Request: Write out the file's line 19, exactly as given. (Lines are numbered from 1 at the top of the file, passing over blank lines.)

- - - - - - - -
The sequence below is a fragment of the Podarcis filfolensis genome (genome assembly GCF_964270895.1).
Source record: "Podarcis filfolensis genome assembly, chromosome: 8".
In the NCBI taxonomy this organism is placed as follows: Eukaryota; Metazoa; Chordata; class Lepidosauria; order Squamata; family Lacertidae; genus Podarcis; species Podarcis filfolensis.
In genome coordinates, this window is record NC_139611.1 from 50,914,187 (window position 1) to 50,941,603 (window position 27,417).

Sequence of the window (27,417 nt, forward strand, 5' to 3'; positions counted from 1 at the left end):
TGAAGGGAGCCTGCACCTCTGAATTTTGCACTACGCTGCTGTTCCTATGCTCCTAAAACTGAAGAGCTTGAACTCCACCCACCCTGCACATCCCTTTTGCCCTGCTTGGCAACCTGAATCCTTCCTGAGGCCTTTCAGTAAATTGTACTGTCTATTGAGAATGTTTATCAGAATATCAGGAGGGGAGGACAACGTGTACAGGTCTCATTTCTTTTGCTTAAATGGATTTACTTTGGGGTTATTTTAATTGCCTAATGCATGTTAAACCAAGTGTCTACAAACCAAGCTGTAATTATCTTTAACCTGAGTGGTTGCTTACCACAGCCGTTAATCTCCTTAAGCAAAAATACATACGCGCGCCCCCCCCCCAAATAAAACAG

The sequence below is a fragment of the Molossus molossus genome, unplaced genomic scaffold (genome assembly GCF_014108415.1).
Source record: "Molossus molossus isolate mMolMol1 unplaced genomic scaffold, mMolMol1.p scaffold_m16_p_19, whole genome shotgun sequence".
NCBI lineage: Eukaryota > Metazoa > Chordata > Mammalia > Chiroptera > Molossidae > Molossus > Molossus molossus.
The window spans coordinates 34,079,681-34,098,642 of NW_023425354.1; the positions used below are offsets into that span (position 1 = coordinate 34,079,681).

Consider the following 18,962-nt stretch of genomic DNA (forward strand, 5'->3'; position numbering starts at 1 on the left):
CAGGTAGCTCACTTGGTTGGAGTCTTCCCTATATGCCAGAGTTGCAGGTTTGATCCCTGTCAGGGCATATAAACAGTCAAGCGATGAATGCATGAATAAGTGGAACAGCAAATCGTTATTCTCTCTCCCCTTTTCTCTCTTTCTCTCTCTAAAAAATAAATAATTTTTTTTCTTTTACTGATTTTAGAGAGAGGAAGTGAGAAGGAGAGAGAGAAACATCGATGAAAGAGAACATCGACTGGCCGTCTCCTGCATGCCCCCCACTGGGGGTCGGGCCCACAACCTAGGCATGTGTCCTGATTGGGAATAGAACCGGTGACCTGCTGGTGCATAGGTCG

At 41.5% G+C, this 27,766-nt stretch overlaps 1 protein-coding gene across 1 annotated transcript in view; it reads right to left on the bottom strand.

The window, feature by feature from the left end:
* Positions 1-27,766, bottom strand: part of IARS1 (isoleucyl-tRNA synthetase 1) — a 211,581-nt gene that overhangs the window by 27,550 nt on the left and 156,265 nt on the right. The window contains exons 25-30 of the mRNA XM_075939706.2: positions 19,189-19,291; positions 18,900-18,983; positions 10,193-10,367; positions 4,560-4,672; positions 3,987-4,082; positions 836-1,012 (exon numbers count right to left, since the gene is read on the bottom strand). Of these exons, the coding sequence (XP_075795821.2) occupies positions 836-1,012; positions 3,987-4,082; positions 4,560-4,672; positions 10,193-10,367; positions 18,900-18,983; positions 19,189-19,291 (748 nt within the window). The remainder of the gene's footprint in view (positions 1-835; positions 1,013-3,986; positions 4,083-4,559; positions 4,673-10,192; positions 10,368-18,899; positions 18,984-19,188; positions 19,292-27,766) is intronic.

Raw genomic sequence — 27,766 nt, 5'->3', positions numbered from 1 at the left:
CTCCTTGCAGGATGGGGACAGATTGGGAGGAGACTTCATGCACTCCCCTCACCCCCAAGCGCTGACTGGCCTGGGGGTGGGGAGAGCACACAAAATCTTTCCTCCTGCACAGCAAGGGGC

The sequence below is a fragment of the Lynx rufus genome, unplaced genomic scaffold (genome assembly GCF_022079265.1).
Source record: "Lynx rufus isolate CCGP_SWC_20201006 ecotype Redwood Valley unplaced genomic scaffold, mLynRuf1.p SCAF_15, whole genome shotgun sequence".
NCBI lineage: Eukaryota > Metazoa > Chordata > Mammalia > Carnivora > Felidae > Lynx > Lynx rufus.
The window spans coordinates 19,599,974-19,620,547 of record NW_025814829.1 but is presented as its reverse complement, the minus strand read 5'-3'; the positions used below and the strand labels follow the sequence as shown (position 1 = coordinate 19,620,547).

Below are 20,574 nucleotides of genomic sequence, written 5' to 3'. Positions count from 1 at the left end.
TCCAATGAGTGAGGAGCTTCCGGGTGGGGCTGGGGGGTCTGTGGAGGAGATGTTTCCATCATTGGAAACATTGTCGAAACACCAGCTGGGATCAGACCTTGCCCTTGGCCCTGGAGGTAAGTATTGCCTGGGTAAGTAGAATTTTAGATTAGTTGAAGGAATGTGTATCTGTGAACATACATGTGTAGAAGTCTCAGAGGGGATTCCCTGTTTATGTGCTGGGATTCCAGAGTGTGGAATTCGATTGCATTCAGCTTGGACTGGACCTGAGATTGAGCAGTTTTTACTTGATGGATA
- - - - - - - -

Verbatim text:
Source record: "Lynx rufus isolate CCGP_SWC_20201006 ecotype Redwood Valley unplaced genomic scaffold, mLynRuf1.p SCAF_15, whole genome shotgun sequence".